West must halt Islam rift – Carr

West must halt Islam rift – Carr
Peter Hartcher, Phillip Coorey March 17, 2012

Bob Carr has promised ”no bold departures” from Australia’s foreign policy direction but wants to elevate the worsening rift between Islam and the West and the destruction of the world’s oceans onto the global agenda.
Senator Carr – who was sworn in this week as the Minister for Foreign Affairs – said recent events in Afghanistan were worrying signs of the growing divide between Islam and the West and the world must avoid the nightmare of a ”clash of civilisations”.
In an exclusive interview with the Herald yesterday, Senator Carr said he recognised the dangers of inserting ”pet enthusiasms” in the foreign policy focus but believed oceans could become the next crisis on the scale of climate change.
He said problems such as over-fishing, acidification and ”the emergence of huge dead areas” were not receiving sufficient focus and soon it could be too late.
”I’m just nagged by the worry that we might be with the oceans where we were in 1975 or 1980 with awareness of what we were doing to the Earth’s atmosphere,” he said yesterday. ”We don’t know how quickly a tipping point might be reached.”
He had already liaised with the Environment Minister, Tony Burke, on the subject and envisaged Australia playing a lead role at a United Nations conference in June that would focus on sustainable ocean management.
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The former NSW premier said recent events in Afghanistan, especially the massacre of 16 civilians by a US soldier and the burning of Korans by others, pointed to a growing rift between Islam and the West.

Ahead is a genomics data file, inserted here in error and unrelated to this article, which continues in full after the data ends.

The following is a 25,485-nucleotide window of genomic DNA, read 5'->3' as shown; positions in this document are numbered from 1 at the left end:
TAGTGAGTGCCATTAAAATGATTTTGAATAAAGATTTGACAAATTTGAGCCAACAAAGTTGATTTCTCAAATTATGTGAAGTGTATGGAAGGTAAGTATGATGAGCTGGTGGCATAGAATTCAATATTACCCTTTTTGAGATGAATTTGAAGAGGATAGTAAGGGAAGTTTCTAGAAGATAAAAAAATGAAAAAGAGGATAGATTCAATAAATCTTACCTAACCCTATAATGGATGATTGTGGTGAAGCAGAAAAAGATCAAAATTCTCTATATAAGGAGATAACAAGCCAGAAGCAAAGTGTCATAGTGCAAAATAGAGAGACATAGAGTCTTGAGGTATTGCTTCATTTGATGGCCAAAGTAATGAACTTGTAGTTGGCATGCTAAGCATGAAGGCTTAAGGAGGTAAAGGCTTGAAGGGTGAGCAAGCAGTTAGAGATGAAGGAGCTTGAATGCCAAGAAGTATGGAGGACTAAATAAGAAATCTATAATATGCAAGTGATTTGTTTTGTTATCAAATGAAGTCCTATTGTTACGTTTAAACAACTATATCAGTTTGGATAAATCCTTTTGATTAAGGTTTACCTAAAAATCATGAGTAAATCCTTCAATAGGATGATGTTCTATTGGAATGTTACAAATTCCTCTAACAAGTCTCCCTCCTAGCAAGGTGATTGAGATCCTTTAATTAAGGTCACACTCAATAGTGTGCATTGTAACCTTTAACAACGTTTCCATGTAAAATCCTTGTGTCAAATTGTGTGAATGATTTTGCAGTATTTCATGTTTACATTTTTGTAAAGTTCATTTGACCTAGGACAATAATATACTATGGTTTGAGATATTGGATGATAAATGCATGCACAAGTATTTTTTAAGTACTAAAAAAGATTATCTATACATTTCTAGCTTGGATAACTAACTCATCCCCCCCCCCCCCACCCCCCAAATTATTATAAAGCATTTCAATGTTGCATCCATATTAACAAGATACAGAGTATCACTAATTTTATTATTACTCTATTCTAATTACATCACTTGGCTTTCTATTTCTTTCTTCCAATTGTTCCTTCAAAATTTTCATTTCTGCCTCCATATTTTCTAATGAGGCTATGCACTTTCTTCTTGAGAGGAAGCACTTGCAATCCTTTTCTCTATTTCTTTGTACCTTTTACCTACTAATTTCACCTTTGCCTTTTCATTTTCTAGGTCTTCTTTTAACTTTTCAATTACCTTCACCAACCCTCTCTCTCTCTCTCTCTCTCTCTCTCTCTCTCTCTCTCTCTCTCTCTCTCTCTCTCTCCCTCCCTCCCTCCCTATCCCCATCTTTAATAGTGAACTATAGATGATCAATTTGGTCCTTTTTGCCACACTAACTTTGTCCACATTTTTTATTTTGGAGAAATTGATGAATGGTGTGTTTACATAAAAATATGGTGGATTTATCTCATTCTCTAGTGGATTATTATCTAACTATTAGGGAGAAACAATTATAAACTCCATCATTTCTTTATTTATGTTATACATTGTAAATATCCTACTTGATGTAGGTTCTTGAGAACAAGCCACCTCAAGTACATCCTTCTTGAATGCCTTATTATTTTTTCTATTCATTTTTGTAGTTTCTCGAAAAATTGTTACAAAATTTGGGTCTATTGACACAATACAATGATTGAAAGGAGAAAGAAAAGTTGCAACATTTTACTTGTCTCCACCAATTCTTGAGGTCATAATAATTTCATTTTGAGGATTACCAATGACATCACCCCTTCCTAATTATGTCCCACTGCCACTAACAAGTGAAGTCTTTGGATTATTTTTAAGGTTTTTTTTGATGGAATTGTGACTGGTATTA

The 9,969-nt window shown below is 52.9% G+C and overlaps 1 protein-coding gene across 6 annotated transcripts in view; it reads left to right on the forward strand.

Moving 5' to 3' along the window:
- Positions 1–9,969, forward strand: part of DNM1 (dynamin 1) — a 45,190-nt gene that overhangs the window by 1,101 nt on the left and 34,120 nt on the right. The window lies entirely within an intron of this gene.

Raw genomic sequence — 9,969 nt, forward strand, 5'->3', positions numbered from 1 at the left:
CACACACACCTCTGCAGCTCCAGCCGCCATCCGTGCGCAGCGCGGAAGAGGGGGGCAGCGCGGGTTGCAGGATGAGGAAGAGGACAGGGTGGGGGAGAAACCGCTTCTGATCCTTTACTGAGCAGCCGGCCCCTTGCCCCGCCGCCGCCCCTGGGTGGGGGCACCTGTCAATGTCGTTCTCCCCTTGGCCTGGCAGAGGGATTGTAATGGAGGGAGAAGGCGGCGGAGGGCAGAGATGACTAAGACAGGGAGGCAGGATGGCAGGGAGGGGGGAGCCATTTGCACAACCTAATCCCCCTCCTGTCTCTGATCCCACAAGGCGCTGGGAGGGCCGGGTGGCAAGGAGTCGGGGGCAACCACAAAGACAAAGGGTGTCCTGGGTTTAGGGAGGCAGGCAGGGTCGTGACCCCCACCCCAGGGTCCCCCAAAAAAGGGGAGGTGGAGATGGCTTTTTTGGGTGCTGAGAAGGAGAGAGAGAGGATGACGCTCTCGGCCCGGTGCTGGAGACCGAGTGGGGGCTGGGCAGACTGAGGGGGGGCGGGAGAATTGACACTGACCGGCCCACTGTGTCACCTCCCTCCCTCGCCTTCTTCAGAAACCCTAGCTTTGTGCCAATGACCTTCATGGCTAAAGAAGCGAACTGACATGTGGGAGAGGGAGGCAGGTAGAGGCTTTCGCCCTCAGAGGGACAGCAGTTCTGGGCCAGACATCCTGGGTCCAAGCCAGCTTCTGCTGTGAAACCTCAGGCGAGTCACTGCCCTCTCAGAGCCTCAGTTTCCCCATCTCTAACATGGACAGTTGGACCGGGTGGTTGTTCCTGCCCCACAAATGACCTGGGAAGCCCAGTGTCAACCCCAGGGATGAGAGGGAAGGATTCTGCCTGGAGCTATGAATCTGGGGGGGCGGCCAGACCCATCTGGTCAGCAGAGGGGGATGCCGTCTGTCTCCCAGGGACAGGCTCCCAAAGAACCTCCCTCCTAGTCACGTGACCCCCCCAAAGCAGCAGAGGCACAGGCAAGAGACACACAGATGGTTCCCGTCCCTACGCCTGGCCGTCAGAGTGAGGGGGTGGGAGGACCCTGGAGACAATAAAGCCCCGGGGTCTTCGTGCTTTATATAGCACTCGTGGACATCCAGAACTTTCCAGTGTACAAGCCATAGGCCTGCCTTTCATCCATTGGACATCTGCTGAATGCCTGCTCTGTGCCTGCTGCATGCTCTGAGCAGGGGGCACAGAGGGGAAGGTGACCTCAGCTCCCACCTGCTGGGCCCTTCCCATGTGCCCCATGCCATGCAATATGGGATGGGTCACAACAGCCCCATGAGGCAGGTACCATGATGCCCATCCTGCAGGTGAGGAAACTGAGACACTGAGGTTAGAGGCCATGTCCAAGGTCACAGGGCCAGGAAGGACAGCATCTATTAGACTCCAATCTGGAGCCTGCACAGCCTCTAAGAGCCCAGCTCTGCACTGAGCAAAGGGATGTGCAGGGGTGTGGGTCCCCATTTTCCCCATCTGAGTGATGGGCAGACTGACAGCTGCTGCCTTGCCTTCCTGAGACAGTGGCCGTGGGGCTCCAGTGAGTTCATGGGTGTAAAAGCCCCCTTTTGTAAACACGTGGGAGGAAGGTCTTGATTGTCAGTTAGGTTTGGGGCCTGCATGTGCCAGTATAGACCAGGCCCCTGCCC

”The tragedy would be if this tugged the world towards the dystopic nightmare of a clash of civilisations,” he said.
Senator Carr said Indonesia, as a peaceful Islamic democracy and responsible regional citizen, was the ”countervailing evidence” to the divide and needed to be promoted as such.
Jakarta, which chairs the Association of South-East Asian Nations, had played a key role in achieving early reforms in Burma, and Indonesia was the first developing nation to commit to greenhouse gas reductions.
Indonesia was about much more than people smuggling, drug arrests and live cattle exports. ”We must be conscious that Indonesia now is a strategic partner,” he said. ”Australians need to appreciate that we’ve got a united, stable, democratic and increasingly prosperous Indonesia which is a long way from the pessimistic projections that Australians had settled on in 1997-1998.”
Senator Carr said Indonesia showed the ”overlap of cultures” could prevail over the ”clash of civilisations”. to read the entire article go to source